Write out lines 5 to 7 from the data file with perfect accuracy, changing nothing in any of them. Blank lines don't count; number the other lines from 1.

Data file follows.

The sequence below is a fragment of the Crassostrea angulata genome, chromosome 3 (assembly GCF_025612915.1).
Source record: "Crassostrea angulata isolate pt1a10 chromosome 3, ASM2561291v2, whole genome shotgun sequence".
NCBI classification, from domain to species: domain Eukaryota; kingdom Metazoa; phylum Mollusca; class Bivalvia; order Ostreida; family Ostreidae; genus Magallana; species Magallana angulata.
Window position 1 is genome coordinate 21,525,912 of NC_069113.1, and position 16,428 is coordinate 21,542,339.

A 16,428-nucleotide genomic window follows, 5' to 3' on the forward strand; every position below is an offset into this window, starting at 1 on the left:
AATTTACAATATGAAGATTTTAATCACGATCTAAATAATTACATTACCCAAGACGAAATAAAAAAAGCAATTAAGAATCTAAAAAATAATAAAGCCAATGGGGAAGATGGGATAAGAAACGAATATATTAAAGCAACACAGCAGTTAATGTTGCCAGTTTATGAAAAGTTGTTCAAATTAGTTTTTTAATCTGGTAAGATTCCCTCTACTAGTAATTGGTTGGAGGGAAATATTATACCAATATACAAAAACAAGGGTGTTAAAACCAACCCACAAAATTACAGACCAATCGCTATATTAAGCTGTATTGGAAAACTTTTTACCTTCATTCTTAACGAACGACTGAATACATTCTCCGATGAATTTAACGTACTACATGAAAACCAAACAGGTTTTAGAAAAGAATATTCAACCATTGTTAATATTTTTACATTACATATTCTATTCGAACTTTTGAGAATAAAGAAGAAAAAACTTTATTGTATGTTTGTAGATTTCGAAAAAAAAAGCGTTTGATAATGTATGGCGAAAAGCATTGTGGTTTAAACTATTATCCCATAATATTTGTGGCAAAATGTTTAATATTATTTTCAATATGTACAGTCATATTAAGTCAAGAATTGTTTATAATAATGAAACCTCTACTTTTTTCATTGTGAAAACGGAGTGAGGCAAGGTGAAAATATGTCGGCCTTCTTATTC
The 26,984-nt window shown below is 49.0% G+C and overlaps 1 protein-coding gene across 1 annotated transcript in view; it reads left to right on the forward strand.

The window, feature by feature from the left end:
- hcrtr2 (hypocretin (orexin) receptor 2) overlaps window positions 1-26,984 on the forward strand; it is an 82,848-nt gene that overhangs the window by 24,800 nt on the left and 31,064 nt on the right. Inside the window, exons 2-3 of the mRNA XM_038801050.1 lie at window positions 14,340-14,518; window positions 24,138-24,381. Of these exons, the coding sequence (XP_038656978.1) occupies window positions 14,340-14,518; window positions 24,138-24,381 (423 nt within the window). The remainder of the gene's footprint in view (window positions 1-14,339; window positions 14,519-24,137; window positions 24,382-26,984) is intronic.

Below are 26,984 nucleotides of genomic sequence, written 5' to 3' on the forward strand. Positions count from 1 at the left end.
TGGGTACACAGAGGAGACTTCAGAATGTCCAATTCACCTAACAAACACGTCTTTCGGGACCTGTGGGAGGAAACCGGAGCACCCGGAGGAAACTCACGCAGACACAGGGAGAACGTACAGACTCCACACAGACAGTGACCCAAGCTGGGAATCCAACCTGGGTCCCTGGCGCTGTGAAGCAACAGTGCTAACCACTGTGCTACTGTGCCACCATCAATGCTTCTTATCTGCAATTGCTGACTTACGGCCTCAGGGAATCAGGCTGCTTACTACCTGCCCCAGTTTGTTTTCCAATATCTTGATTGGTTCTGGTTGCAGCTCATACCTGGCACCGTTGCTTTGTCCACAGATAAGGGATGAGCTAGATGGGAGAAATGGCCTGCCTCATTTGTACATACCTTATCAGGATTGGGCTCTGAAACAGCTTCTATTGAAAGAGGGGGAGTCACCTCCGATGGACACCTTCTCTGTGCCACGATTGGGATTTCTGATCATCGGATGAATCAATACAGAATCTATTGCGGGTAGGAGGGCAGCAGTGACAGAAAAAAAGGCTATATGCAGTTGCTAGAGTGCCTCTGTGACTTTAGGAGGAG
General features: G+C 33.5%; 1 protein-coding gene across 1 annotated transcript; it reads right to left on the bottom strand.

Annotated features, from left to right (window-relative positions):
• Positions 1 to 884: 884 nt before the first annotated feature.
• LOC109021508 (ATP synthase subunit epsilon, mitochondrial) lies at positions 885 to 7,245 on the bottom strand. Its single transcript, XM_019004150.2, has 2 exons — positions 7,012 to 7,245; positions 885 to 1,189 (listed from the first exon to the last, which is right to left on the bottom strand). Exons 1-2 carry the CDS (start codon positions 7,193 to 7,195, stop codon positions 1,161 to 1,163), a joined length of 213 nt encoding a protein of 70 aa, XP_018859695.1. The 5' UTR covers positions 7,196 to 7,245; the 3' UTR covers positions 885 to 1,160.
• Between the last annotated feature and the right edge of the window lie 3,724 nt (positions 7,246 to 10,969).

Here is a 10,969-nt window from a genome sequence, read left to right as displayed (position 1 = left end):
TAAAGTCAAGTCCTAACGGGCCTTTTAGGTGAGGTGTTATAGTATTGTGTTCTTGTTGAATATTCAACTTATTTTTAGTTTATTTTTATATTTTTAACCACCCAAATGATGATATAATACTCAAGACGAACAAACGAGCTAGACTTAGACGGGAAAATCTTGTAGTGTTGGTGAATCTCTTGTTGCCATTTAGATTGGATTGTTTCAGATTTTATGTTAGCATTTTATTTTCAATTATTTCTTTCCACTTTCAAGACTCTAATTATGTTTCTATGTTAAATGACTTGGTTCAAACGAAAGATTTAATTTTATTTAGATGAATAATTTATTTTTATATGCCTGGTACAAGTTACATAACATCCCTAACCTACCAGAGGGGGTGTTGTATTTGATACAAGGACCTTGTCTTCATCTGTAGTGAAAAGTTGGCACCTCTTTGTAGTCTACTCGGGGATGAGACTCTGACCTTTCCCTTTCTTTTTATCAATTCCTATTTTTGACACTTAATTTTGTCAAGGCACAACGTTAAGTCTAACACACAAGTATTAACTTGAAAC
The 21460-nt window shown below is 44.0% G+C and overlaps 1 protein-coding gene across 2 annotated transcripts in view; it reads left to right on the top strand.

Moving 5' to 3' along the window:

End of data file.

A 16,428-nucleotide genomic window follows, 5' to 3' on the forward strand; every position below is an offset into this window, starting at 1 on the left:
AATTTACAATATGAAGATTTTAATCACGATCTAAATAATTACATTACCCAAGACGAAATAAAAAAAGCAATTAAGAATCTAAAAAATAATAAAGCCAATGGGGAAGATGGGATAAGAAACGAATATATTAAAGCAACACAGCAGTTAATGTTGCCAGTTTATGAAAAGTTGTTCAAATTAGTTTTTTAATCTGGTAAGATTCCCTCTACTAGTAATTGGTTGGAGGGAAATATTATACCAATATACAAAAACAAGGGTGTTAAAACCAACCCACAAAATTACAGACCAATCGCTATATTAAGCTGTATTGGAAAACTTTTTACCTTCATTCTTAACGAACGACTGAATACATTCTCCGATGAATTTAACGTACTACATGAAAACCAAACAGGTTTTAGAAAAGAATATTCAACCATTGTTAATATTTTTACATTACATATTCTATTCGAACTTTTGAGAATAAAGAAGAAAAAACTTTATTGTATGTTTGTAGATTTCGAAAAAAAAAGCGTTTGATAATGTATGGCGAAAAGCATTGTGGTTTAAACTATTATCCCATAATATTTGTGGCAAAATGTTTAATATTATTTTCAATATGTACAGTCATATTAAGTCAAGAATTGTTTATAATAATGAAACCTCTACTTTTTTCATTGTGAAAACGGAGTGAGGCAAGGTGAAAATATGTCGGCCTTCTTATTC
The 26,984-nt window shown below is 49.0% G+C and overlaps 1 protein-coding gene across 1 annotated transcript in view; it reads left to right on the forward strand.